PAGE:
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7/23/24

Screening for Lung Cancer - Medical Animation

 

This animation may only be used in support of a single legal proceeding and for no other purpose. Read our License Agreement for details. To license this image for other purposes, click here.

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Screening for Lung Cancer - Medical Animation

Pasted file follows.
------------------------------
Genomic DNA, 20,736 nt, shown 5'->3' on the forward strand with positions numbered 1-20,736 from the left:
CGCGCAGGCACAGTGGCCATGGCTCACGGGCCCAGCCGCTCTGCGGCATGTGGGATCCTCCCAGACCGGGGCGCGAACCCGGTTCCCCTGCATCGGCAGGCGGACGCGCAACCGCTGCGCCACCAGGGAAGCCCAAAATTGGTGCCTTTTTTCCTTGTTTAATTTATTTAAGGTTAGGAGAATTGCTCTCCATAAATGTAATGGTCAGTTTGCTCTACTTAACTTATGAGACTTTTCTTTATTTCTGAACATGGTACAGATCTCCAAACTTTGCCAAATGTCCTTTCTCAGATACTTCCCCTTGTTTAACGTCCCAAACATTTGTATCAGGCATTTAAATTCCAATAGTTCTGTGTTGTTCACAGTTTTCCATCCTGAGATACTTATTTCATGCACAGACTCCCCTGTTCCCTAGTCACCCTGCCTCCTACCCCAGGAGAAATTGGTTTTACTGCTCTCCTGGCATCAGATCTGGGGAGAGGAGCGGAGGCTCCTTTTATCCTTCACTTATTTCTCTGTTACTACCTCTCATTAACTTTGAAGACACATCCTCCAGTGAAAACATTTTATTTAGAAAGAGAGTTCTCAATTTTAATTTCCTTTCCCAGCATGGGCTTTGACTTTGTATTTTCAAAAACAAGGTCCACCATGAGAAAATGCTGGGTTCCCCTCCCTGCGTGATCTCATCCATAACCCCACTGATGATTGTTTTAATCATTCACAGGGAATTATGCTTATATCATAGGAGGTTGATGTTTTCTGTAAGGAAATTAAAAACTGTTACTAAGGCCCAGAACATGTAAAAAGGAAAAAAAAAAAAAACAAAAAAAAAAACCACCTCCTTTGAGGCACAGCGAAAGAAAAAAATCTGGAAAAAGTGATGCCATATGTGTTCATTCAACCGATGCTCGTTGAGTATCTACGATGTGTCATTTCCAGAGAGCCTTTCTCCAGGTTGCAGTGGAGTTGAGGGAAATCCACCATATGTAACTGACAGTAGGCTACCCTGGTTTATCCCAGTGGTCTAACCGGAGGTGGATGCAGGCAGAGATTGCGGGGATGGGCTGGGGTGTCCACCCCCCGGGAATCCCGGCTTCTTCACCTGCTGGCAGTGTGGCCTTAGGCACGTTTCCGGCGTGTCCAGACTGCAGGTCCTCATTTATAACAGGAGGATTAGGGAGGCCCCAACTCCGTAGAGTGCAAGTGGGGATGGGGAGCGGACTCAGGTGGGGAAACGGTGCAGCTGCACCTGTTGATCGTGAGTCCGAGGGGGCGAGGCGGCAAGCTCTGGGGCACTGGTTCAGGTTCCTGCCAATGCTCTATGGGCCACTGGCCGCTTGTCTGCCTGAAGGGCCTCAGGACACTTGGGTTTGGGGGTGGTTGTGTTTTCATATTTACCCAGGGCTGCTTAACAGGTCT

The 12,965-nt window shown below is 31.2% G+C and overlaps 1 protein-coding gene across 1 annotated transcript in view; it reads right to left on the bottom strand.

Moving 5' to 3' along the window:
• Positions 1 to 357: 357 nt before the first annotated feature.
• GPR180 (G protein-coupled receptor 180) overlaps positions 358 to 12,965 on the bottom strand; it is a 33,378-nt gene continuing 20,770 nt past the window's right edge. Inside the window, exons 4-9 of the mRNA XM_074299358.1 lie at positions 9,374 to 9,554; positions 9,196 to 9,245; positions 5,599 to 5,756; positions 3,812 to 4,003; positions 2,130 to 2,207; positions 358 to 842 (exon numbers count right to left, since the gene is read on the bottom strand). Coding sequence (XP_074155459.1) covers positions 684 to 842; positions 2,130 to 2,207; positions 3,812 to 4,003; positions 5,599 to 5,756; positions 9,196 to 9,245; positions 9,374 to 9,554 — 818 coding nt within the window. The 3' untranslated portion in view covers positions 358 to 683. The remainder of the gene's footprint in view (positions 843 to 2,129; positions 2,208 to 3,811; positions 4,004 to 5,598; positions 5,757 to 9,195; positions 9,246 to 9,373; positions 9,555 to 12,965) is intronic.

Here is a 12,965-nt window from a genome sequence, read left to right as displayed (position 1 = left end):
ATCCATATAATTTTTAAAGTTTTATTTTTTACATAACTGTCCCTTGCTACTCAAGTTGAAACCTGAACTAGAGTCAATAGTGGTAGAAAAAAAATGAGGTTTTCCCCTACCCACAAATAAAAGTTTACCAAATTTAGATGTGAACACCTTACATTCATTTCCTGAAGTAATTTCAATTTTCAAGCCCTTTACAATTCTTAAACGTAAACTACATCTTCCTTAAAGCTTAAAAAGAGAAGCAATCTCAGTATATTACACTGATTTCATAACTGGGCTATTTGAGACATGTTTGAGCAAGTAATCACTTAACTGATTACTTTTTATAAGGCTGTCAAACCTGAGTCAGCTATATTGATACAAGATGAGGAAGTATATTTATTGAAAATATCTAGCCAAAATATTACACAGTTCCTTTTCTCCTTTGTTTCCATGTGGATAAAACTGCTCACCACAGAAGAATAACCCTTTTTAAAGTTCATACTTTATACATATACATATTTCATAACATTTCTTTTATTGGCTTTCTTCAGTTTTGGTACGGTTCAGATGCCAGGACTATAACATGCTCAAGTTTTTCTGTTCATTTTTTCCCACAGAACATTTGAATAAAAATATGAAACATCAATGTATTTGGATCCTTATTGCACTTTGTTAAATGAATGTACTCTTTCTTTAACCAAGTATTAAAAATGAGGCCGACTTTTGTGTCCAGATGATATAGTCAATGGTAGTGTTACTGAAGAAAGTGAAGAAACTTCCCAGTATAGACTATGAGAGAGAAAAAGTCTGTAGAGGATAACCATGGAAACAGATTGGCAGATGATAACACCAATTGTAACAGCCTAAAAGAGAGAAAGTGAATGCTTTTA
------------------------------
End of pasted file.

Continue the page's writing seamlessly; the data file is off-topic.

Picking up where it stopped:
MEDICAL ANIMATION TRANSCRIPT: Screening for lung cancer means looking for signs of cancer in your lungs before you have symptoms. Screening can help find cancer at an early stage. This can make treating it easier because the cancer might not have spread. Screening for lung cancer is recommended once a year if you: have a “twenty pack-year” history of smoking cigarettes, meaning you have smoked about a pack a day for twenty years, or two packs a day for ten years; smoke now or have quit smoking within the past fifteen years; and are between fifty and eighty years old. You may stop yearly screening for lung cancer if you: are over eighty-one years old; haven’t smoked in fifteen or more years; or have a health problem that makes you unable or unwilling to have surgery if lung cancer is found. The only recommended screening test for lung cancer is low-dose computed tomography. This is also known as a low-dose CT scan, or LDCT. An LDCT machine emits a very low dose of x-rays that makes a series of detailed pictures of your lungs from different angles. A computer uses the pictures to make a 3D view of your lungs to look for signs of cancer. If abnormal tissue is found, you may need to have other tests or procedures. If you are at high risk for developing lung cancer, getting a low-dose CT scan could save your life. But getting the scan also has three potential risks. First, it may give a false-positive result. This means the test result says you have cancer when you don’t really have it. Second, it may lead to overdiagnosis. This means the test has found a type of cancer that isn’t likely to cause you any problems. Both a false-positive result and overdiagnosis can lead to other tests or procedures that you don’t need, and may have their own risks. And third, there is a very low risk that getting many CT scans may expose otherwise healthy people to enough x-rays that could cause cancer. This is why screening is only recommended for those at high risk for having lung cancer. If you have questions about this test or your test results, talk to your healthcare practitioner.

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